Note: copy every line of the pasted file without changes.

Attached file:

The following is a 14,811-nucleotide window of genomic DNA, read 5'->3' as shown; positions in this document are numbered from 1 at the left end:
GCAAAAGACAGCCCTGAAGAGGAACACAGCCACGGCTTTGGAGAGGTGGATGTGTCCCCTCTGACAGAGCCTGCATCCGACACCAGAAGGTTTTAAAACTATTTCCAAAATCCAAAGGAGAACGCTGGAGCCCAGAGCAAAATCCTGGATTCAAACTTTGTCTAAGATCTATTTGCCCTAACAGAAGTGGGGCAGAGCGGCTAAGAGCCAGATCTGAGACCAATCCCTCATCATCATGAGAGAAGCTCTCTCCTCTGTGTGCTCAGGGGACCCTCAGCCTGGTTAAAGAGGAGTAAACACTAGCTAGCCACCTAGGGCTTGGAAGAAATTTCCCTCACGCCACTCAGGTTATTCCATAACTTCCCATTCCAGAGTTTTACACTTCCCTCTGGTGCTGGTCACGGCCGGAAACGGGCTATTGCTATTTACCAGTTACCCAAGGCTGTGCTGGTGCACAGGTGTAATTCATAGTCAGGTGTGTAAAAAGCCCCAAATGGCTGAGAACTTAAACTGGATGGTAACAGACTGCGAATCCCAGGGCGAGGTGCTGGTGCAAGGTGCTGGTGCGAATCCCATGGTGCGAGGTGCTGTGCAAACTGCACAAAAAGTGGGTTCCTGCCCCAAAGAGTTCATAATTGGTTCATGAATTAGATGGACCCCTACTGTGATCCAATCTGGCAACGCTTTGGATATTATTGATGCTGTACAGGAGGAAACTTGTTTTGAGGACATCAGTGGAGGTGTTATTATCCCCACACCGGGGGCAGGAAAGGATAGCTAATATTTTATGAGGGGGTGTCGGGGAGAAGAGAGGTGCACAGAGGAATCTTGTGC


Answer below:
The following is a 14,811-nucleotide window of genomic DNA, read 5'->3' as shown; positions in this document are numbered from 1 at the left end:
GCAAAAGACAGCCCTGAAGAGGAACACAGCCACGGCTTTGGAGAGGTGGATGTGTCCCCTCTGACAGAGCCTGCATCCGACACCAGAAGGTTTTAAAACTATTTCCAAAATCCAAAGGAGAACGCTGGAGCCCAGAGCAAAATCCTGGATTCAAACTTTGTCTAAGATCTATTTGCCCTAACAGAAGTGGGGCAGAGCGGCTAAGAGCCAGATCTGAGACCAATCCCTCATCATCATGAGAGAAGCTCTCTCCTCTGTGTGCTCAGGGGACCCTCAGCCTGGTTAAAGAGGAGTAAACACTAGCTAGCCACCTAGGGCTTGGAAGAAATTTCCCTCACGCCACTCAGGTTATTCCATAACTTCCCATTCCAGAGTTTTACACTTCCCTCTGGTGCTGGTCACGGCCGGAAACGGGCTATTGCTATTTACCAGTTACCCAAGGCTGTGCTGGTGCACAGGTGTAATTCATAGTCAGGTGTGTAAAAAGCCCCAAATGGCTGAGAACTTAAACTGGATGGTAACAGACTGCGAATCCCAGGGCGAGGTGCTGGTGCAAGGTGCTGGTGCGAATCCCATGGTGCGAGGTGCTGTGCAAACTGCACAAAAAGTGGGTTCCTGCCCCAAAGAGTTCATAATTGGTTCATGAATTAGATGGACCCCTACTGTGATCCAATCTGGCAACGCTTTGGATATTATTGATGCTGTACAGGAGGAAACTTGTTTTGAGGACATCAGTGGAGGTGTTATTATCCCCACACCGGGGGCAGGAAAGGATAGCTAATATTTTATGAGGGGGTGTCGGGGAGAAGAGAGGTGCACAGAGGAATCTTGTGC